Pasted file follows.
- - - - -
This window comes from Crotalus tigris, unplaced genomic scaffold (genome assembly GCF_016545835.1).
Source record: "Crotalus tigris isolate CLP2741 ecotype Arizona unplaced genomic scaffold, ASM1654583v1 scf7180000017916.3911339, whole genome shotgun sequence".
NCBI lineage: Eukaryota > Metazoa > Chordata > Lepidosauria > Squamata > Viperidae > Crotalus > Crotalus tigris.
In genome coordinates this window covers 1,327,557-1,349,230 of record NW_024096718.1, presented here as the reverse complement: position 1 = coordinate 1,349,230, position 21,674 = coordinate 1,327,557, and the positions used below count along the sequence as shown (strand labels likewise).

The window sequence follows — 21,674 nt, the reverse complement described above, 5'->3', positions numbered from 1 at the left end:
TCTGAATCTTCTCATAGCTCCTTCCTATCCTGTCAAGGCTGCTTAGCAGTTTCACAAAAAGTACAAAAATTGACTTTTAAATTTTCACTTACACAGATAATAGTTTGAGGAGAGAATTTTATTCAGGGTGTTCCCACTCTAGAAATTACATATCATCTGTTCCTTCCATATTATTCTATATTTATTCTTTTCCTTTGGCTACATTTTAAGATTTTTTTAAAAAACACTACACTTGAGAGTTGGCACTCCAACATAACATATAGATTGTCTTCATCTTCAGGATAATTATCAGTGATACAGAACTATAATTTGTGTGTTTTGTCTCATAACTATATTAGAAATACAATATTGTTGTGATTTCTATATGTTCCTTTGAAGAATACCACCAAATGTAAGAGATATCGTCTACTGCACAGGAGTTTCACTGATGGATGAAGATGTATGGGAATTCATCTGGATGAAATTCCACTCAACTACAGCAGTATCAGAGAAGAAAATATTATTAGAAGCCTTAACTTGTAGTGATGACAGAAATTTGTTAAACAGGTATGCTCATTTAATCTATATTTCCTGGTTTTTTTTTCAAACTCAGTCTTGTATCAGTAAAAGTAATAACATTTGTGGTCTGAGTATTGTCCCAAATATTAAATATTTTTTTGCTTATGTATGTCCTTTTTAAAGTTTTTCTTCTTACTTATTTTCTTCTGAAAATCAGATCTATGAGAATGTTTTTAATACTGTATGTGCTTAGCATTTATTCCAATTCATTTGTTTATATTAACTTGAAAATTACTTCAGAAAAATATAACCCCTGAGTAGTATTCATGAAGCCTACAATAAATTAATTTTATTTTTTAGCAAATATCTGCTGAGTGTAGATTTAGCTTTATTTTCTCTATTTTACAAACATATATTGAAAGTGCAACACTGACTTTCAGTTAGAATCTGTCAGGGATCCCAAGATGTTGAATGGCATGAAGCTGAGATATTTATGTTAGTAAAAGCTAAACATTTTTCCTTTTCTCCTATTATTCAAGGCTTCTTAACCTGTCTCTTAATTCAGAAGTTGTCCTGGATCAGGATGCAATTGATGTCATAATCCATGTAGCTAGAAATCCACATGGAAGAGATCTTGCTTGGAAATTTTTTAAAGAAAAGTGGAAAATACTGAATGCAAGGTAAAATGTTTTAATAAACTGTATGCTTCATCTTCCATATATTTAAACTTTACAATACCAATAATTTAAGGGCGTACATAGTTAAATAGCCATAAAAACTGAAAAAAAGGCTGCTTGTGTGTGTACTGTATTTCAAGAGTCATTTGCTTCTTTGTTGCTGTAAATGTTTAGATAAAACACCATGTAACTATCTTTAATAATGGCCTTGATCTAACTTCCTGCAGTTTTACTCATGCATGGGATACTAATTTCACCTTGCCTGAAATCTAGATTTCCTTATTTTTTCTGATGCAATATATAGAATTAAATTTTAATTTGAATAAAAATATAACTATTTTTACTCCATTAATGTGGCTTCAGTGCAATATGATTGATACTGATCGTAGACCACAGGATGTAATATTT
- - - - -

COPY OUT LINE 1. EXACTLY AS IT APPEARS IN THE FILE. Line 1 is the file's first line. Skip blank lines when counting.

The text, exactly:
This window comes from Crotalus tigris, unplaced genomic scaffold (genome assembly GCF_016545835.1).